Every teacher knows what a "project table" is - some have even used one for student projects! In my teaching career, I've sat on the edge of a project table in many a classroom. Sometimes opposite a student, a parent or a peer - but never a governor!
On Nov. 19, that's the opportunity I had - sharing a project table with Gov. Eliot Spitzer in a Buffalo elementary school, just moments after he brought together leaders from the education and political communities to announce the official approval of his much-anticipated Contracts for Excellence (see NYSUT's media release here for more information and complete New York Teacher coverage here). The governor had graciously agreed to sit down with me to discuss his agenda ... and ours.
No topics were off limits - the achievement gap, charter schools, higher education. Most of the time we agreed. Some-times we didn't. But Gov. Spitzer's passion for education came through in his responses to some thorny questions. He had been described as the "education governor" by several speakers just a little earlier and, as we chatted, it was increasingly clear the description might just fit.
There we were, so intensely focused on issues important to our state and our union that we almost didn't notice when we were unexpectedly joined by about a half-dozen children from the Grabiarz School's after-school program.
The students slipped into the classroom we were using as an impromptu meeting room, plopped down around us - a bit bewildered but very polite - and watched as we continued.
I thought to myself: how appropriate.
Amid all the policy talk, the political considerations, the bureaucratic give-and-take, that's why we're here: for the children.
A good beginning
The Contracts for Excellence are a significant step toward ending the achievement gap.
Their emphasis on reform, results and resources is essential to enhancing student achievement. Teachers have long been dedicated to implementing research-tested reforms that make a difference in the lives of children most at risk. Now, the Contracts provide the funding and other tools to do just that.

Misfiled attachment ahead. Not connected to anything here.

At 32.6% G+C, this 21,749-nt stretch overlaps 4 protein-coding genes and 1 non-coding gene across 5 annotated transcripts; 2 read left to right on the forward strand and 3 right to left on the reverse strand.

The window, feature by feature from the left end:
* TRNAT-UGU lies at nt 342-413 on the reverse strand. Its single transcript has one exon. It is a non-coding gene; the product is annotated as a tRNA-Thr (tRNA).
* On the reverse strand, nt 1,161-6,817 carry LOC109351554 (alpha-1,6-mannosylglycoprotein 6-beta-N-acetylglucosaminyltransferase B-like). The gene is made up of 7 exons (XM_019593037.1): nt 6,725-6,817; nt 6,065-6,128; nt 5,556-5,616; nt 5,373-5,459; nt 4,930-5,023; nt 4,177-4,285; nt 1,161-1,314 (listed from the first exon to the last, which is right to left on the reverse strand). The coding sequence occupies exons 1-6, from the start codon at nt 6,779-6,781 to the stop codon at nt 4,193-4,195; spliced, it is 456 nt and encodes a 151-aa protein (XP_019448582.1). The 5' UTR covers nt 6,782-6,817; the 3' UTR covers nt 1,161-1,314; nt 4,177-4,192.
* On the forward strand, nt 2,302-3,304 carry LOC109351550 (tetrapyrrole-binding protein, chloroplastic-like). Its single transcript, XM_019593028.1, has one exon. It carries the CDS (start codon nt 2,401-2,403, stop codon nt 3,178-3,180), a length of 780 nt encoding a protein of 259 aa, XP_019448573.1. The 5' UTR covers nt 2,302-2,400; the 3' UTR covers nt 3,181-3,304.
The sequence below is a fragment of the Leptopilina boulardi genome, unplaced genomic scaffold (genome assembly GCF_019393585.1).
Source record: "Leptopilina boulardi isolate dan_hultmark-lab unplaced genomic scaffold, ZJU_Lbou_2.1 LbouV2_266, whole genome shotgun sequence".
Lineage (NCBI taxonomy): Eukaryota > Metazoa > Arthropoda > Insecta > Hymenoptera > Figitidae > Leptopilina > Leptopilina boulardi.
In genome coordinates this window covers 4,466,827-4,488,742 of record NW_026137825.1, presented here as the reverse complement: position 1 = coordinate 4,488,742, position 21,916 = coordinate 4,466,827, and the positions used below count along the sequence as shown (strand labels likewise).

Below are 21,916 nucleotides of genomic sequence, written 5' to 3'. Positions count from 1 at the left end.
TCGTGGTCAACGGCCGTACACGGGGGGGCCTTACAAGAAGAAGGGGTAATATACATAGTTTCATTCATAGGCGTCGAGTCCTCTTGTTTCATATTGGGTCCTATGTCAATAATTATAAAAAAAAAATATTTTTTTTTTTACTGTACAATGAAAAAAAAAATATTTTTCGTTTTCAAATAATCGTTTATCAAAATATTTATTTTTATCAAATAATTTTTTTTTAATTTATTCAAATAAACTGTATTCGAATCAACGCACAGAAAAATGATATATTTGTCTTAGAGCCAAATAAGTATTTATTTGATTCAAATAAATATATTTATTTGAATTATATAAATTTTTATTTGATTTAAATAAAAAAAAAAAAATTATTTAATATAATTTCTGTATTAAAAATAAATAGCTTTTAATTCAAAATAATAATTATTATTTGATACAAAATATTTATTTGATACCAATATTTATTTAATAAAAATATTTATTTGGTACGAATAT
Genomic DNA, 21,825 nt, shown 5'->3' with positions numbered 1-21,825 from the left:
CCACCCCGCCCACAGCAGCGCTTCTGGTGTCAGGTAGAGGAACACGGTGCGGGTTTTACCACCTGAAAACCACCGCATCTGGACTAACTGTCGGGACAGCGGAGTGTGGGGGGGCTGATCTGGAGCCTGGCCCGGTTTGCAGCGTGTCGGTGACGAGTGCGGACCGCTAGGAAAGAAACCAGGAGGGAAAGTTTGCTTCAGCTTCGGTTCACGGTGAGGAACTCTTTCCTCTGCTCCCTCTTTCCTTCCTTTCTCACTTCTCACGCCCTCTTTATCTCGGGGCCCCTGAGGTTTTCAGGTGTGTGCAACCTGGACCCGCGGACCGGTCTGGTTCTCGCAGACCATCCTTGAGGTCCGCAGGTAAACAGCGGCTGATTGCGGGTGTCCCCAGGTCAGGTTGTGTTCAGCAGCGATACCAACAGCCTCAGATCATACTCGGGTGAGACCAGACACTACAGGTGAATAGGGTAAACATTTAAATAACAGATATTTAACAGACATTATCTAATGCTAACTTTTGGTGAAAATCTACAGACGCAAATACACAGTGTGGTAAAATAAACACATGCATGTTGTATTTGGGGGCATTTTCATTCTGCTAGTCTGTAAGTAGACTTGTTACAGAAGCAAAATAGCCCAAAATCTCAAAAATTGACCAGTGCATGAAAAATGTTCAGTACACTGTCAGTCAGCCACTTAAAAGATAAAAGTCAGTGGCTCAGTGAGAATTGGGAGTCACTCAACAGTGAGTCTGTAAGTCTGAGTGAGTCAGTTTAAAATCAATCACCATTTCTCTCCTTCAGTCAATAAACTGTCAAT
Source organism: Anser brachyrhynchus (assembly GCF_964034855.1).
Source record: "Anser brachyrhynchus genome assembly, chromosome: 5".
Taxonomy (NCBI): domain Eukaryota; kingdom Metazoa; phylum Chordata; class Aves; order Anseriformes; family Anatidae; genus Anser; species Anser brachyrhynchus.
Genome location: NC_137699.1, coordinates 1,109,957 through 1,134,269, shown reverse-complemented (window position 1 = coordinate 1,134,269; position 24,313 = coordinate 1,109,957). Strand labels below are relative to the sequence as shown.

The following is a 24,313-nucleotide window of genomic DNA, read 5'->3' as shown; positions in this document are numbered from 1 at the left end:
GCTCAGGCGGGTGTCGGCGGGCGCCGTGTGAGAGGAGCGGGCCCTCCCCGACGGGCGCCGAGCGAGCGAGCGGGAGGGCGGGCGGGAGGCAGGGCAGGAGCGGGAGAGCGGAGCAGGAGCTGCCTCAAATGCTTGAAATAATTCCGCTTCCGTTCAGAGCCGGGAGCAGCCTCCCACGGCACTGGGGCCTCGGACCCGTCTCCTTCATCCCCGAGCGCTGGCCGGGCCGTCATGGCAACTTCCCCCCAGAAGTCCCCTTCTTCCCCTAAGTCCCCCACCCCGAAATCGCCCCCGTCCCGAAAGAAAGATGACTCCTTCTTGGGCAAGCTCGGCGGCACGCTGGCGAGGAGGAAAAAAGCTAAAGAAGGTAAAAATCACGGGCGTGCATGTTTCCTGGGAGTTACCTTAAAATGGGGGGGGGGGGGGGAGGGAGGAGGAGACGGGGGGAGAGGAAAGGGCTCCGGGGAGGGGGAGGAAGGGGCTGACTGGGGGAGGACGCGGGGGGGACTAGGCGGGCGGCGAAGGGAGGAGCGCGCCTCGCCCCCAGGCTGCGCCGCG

We know what works and we're glad to see that strategies we support - smaller class size, professional development, mentoring, early educational opportunities - are some of the same strategies a majority of the 55 Contract districts have selected for their plans from those mandated in the Contracts for Excellence language.
Of course, it's critical to the success of the Contracts for Excellence and to the students they are designed to help for our members to be part of the process as these contracts are implemented. Our local leaders must monitor their implementation and push for corrective action when districts stray from their original goals. We look forward to next year when, by law, teachers and parents must be an integral part of the process. I am confident that, then, weak plans will be weeded out and good plans will become even better.
Still, though we continue to proceed with caution, we move into the new year with hope and optimism. Gov. Spitzer's sincere commitment to improving education through both investment and action bodes well for NYSUT, our members and, of course, the students and families we serve. If you haven't done so already, I invite you to read the interview. The governor understands that a first-class public university system is essential to New York's economic well-being.
He understands that access to quality health care is vital to academic success. He understands - as he demonstrated when he officially designated SRP Recognition Day which we celebrated last month - that all of us have an important role to play in educating our next generation and training the nation's future work force.
Yes, Gov. Spitzer gets it. As a result, we have the foundation for another significant step toward ending the achievement gap.